Florida officials hit back at the mainstream media on Wednesday, accusing them of trying to stoke fears about monkeypox.
“Any of these politicians you see out there trying to scare you about this — don’t listen to their bullshit,” Florida Gov. Ron DeSantis (R) said during a press conference Wednesday. He continued, vowing that Florida would not stoke fears, especially with state Surgeon General Joseph Ladapo “at the helm.”
I am so sick of politicians and we saw it with COVID, trying to instill fear in the population. We had people calling, mothers worried about whether their children might catch it at school, and we’re not going to go back to Fauci in the eighties, where he was trying to tell families that they were all going to get AIDS from watching TV.
“They’re going to do events, and we’re not going to go out and try to piss people off and try to act like they can’t live their lives as they normally did,” he continued, noting that some of those states declaring states of emergency they will abuse them, using the powers to curtail the freedom of the American people.
“I guarantee you this will happen. We saw that so much with COVID,” the governor said before Ladapo spoke. Ladapo said, stressing the importance of individuals getting correct information and acting rationally:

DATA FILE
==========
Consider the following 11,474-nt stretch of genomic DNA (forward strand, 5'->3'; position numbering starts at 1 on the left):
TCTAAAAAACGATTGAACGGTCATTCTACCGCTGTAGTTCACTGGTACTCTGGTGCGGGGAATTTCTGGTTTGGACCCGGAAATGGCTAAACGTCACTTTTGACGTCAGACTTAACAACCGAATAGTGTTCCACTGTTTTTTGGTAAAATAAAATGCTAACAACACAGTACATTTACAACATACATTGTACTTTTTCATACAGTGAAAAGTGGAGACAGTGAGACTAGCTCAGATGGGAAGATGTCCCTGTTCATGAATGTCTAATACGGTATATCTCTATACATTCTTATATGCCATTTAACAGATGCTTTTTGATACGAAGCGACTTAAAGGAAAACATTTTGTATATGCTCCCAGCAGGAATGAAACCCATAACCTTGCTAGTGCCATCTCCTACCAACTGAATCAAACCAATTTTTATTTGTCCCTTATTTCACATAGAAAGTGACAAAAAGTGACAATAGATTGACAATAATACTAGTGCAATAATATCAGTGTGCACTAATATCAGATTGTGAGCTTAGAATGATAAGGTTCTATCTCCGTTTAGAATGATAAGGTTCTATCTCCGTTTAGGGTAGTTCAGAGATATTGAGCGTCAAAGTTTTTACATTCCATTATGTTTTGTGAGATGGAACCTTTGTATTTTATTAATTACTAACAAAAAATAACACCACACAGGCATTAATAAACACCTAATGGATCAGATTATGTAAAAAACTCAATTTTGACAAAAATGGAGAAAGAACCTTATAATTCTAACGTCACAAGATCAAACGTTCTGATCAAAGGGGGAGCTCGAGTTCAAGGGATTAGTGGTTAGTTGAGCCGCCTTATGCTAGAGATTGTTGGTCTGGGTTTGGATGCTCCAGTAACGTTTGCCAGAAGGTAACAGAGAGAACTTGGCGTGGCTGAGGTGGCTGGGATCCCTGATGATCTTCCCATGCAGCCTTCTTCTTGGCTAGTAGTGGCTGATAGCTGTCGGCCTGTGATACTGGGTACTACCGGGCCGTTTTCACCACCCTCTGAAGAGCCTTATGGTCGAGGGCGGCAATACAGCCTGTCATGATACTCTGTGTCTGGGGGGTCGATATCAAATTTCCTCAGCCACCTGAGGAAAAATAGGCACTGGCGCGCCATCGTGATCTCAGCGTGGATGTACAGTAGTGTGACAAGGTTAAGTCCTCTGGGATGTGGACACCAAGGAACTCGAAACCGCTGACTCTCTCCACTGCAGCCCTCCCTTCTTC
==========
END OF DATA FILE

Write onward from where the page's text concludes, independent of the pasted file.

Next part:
It’s been really remarkable to see some of the titles, and the titles that are clearly trying to make you afraid of monkey pox or fill in the blank, you know, because if you’re not afraid of that, there’s going to be something else after that and something else after this.
“I mean, these people are determined to make you afraid and do whatever they want you to do,” Ladapo continued, noting that the state has about 500 known cases of monkeypox, the vast majority of which are among men.
“Almost all of these cases have been transmitted through physical contact and basically sexual contact for the most part,” he continued, adding that there have been no deaths.
While he said the state has received “something like 24,000 doses of monkeypox vaccine and distributed about 8,500 of them, he added that “there’s really very little data on this vaccine.”
“There’s actually less data on this than there was on the COVID-19 vaccines back in the day. Well, you know, so we have to learn more and we have to make rational decisions and not fear-based decisions,” he added.
According to the Centers for Disease Control and Prevention (CDC), there are 6,326 confirmed cases of smallpox in the US